Others remained in their parishes and missions and appealed for help to the ‘Archbishop of Canterbury’s Panel of Reference for the Anglican Communion,’ which had recently been set up at the request of the Primates’ Meetings of October 2004 and February 2005. So, in effect, this minority (basically evangelical churchmen) were accepting the reality of an emerging conciliar polity and appealing to the primary Instrument of Unity, the See of Canterbury, through his Panel of Reference (chaired by Archbishop Carnley of Australia) to provide alternative oversight. However, and this is important for us all to note, a fledgling conciliar polity, as is the present Anglican one, cannot be expected to work quickly, however desperate is the situation. Thus if appeals are to be made to the Instruments of Unity for guidance or determination, petitioners must be prepared to be patient, very patient. There is no Anglican Prefect of the Congregation of the Faith in Lambeth to give an instant ruling.

The Anglican approach, which seeks to create space for the peaceful resolution of conflict and controversy, without resort either to centralized authority or confessional over-definition, cannot and will not move fast. Bearing all this in mind, Anglicans in difficult situations may be well advised to pray for the virtue of patience if they want to stay aboard the Anglican ship at this time of crisis and change.

The Panel of Reference Report was posted on the website of the Anglican Communion Office on 12 October 2006. For those who had not been too influenced by the recent actions, declarations, protests and promises of the Global South, had assessed soberly the situation of the Anglican Communion in the West, and knew that there is a General Synod of the Church in Canada due in 2007, there are no major surprises in the recommendations of the Panel. However, to understand them all, we need to realize that the Church of England (unlike certain African Provinces) is actually in communion with the whole of the Anglican Church of Canada, and so are the majority of Anglican Provinces around the world. Certainly the Canadian Church, like the American, has been asked not to take part in the Anglican Consultative Council for the time being, but it has not been expelled from the Communion.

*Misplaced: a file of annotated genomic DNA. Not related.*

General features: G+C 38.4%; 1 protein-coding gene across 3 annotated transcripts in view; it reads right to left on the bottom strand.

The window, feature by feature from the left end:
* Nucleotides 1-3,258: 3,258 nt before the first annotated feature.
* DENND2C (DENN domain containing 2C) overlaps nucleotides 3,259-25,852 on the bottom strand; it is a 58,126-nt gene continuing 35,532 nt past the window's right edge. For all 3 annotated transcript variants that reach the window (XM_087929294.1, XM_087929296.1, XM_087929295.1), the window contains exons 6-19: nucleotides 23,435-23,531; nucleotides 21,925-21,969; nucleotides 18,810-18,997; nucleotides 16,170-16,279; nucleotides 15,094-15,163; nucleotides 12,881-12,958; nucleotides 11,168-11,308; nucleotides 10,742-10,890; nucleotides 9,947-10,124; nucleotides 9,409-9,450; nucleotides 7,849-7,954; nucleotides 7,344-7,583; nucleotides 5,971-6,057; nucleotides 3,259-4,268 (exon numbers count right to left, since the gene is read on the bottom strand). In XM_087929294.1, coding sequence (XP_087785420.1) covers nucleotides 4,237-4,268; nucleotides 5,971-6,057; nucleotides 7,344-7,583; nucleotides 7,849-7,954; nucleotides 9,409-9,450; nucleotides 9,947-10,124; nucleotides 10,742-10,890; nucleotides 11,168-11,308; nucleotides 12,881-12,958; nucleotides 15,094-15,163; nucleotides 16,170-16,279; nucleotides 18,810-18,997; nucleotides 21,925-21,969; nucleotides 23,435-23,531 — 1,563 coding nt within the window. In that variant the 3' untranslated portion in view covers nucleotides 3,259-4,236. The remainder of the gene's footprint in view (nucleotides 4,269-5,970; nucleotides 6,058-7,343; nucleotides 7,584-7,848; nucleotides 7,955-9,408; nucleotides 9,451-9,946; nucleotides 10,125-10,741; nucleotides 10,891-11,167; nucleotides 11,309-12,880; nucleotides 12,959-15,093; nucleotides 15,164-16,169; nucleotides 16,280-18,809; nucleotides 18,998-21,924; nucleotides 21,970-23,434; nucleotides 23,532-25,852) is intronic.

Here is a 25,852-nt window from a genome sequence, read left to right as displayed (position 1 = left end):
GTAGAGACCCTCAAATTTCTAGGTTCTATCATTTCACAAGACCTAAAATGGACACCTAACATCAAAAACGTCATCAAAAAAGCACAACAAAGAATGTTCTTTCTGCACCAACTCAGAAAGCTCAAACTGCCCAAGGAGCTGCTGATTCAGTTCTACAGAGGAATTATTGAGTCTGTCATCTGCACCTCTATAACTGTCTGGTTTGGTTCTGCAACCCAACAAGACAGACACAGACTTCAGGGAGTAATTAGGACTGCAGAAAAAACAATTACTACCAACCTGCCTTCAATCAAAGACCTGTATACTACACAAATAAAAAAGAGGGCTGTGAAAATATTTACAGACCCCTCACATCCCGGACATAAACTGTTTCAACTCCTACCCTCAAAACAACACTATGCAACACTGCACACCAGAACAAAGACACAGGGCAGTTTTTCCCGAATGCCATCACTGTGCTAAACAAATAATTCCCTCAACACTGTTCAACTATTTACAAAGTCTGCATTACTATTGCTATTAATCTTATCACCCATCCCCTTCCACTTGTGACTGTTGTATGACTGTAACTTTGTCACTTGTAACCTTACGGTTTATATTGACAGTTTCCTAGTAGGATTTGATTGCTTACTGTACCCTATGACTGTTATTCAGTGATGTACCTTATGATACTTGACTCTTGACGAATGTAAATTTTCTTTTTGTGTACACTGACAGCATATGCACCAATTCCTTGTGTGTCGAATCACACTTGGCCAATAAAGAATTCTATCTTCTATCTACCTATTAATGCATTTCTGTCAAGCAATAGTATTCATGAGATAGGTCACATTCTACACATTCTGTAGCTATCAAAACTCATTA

The Panel had to work within this context and recommend that which upheld the integrity of the Anglican Church in Canada as a Communion member. It could not seriously consider recommending that the protesting churches and missions be ‘transferred’ from their diocese to some other province or network and thereby cease connection with the Diocese of New Westminster and the Province of Canada. So, following the guidelines of The Windsor Report for reconciliation (§147–155), and accepting the classic distinction between the jurisdiction and oversight of a diocesan (territorial) bishop, it presented recommendations which make real demands on both sides (but greater upon the petitioners than the diocese) as well as on the Province of Canada.

All in the Canadian Church from the Pacific to the Atlantic Ocean would surely do well to accept them even if they do not wholly agree with them. The protestors are being asked to pay the heaviest price, but this will work out for their maturity in Christ if they are able to accept their commitments gracefully and wait patiently for the Lambeth Conference of 2008 before taking any precipitate action, or being filled with unrealistic hopes from voices in the Global South.

At the centre of the recommendations are these two:

(a) In the present temporary situation, the Panel recognizes that an agreed scheme of extended episcopal ministry needs to be offered to a number of clergy and parishes within the Diocese of New Westminster, which will both provide for their spiritual needs and offer assurance of continuity for their distinctive theological tradition.